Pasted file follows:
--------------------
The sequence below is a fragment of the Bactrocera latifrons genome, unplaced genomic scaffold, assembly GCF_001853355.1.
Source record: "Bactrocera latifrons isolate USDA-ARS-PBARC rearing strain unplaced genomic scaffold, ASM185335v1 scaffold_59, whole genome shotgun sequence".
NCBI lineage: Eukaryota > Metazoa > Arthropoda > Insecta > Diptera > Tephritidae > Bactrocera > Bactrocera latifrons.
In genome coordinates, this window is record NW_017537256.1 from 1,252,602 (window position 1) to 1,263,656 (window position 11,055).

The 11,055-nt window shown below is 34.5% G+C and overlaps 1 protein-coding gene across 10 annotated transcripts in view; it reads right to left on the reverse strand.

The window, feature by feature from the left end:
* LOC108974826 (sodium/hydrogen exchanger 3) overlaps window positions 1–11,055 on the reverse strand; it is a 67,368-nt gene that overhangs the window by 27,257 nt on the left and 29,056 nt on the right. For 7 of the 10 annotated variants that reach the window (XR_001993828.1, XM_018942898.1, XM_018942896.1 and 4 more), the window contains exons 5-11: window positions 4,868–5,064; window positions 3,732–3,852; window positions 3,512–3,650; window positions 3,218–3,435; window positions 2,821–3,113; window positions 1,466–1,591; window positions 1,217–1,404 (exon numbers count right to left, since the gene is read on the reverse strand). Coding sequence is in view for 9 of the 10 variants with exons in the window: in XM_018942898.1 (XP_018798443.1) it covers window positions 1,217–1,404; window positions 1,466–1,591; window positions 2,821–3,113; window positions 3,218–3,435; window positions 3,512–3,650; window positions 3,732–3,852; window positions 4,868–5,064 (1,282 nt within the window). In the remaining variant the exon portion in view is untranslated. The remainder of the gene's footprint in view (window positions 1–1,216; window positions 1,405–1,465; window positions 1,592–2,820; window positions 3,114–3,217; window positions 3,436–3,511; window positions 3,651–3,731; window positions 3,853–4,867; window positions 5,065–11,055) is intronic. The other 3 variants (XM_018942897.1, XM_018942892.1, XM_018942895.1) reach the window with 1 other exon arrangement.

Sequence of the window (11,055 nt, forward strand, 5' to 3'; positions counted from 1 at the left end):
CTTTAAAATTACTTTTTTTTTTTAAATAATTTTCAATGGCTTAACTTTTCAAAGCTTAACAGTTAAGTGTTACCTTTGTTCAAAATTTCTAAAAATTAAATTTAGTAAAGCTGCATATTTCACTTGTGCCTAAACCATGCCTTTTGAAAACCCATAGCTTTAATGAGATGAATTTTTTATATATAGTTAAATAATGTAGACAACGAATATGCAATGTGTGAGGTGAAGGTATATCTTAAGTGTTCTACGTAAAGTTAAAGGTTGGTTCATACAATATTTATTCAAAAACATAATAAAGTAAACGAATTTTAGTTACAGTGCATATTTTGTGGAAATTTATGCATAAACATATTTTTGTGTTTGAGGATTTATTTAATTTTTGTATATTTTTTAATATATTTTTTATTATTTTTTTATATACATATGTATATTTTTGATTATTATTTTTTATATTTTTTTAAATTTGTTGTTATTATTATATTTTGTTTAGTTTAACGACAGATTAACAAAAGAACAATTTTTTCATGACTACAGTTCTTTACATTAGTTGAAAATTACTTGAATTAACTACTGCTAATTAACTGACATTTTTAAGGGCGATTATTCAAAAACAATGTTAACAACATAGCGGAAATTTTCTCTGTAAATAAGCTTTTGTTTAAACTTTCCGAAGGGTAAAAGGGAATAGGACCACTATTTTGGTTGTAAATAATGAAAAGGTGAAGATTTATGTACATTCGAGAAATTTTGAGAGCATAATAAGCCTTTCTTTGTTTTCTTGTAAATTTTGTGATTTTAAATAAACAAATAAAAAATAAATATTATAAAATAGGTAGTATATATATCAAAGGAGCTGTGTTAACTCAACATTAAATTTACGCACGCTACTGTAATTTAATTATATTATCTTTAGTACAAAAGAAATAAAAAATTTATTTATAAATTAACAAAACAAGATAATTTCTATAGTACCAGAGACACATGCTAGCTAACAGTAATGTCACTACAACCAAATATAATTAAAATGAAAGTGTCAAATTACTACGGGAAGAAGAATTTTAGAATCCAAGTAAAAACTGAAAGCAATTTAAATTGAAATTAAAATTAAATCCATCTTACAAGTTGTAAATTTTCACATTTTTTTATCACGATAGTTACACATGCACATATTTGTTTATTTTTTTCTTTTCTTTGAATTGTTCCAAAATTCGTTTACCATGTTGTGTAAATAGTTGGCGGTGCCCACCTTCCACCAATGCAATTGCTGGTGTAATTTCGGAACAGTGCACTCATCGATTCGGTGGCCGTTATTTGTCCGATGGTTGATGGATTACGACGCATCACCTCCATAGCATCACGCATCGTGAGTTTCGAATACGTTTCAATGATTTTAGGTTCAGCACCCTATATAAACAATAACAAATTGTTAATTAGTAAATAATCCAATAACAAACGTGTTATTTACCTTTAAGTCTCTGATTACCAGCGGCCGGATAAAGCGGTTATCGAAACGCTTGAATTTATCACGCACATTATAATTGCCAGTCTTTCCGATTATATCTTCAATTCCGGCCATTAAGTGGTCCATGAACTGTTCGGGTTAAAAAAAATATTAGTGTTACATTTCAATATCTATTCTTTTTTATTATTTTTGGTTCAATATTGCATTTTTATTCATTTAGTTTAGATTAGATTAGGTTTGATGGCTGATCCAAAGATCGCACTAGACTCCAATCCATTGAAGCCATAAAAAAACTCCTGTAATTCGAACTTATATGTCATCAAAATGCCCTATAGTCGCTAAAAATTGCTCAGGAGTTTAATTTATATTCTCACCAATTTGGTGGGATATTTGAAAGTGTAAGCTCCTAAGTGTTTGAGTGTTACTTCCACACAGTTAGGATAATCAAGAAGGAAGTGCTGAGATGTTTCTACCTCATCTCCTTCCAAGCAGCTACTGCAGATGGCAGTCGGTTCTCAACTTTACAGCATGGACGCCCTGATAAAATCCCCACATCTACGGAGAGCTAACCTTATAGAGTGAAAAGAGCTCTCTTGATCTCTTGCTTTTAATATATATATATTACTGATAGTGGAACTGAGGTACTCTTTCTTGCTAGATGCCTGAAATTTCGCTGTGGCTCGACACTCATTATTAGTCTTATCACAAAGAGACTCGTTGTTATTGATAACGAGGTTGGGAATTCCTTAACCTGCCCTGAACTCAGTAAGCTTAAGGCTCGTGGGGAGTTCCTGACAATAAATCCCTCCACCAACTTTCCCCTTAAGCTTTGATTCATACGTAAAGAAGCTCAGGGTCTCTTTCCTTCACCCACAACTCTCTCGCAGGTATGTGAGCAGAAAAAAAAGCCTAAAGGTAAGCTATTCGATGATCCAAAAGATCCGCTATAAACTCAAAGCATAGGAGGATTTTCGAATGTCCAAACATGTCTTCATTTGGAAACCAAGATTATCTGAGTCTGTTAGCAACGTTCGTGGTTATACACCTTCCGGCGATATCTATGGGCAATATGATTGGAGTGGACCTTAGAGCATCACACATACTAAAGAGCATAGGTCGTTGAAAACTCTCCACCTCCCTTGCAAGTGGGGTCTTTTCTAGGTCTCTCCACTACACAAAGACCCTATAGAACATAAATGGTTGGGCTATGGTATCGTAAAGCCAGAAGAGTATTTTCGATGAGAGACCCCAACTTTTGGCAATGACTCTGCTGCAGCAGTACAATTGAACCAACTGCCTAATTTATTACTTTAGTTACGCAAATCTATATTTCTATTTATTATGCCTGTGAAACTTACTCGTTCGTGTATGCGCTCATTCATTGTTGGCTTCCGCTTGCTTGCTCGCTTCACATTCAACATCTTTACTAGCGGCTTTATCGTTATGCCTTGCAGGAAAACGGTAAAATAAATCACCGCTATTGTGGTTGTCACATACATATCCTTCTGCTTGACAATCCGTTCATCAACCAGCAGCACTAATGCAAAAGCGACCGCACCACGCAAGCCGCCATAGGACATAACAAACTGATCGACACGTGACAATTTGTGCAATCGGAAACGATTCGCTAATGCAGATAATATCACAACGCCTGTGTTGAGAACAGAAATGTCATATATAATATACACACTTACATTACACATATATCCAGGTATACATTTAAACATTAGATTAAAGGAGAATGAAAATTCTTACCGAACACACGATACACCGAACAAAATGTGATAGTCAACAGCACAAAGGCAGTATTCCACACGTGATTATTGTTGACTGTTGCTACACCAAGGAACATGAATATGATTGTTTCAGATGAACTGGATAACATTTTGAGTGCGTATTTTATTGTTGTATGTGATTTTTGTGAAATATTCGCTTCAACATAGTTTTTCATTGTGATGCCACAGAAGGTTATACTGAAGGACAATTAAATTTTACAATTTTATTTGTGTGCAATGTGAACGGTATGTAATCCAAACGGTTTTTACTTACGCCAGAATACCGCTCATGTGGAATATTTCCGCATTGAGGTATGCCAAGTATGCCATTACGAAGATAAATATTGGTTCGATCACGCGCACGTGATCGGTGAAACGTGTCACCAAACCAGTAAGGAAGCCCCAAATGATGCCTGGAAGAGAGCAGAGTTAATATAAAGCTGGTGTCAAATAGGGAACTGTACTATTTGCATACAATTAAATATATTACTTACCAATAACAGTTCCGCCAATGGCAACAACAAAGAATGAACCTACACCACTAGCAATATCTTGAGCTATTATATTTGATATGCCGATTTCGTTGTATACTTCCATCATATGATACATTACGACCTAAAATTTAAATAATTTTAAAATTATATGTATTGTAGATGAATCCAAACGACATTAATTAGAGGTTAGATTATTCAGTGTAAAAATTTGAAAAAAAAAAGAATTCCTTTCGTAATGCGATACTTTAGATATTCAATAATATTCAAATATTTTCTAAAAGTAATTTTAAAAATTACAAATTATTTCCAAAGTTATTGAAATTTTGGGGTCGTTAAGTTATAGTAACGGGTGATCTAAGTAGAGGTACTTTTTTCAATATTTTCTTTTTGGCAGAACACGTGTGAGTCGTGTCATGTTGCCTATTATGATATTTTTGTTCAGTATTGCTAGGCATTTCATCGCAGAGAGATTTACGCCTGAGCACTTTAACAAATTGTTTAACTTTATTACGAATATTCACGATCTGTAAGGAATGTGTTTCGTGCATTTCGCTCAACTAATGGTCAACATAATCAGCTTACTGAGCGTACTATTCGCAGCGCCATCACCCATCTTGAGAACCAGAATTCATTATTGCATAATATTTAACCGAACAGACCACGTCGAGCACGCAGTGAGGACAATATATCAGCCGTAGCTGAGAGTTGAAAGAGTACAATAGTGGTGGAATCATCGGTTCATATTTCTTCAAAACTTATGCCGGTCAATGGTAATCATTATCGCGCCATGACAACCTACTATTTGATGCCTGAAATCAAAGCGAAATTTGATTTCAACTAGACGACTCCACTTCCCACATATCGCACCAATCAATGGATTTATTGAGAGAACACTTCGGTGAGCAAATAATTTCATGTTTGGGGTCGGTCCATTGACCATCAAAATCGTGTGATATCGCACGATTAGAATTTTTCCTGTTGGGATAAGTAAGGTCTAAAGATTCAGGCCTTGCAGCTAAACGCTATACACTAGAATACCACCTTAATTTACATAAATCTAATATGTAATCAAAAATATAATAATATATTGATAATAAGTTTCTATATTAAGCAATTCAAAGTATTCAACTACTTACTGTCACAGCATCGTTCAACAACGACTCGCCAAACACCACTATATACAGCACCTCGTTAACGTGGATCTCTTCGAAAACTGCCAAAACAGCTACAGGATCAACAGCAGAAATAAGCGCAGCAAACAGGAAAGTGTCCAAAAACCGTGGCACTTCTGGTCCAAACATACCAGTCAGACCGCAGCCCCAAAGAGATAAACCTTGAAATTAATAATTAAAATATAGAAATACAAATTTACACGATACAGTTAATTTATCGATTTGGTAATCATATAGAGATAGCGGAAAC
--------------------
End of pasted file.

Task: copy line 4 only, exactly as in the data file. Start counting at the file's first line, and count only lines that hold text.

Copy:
In genome coordinates, this window is record NW_017537256.1 from 1,252,602 (window position 1) to 1,263,656 (window position 11,055).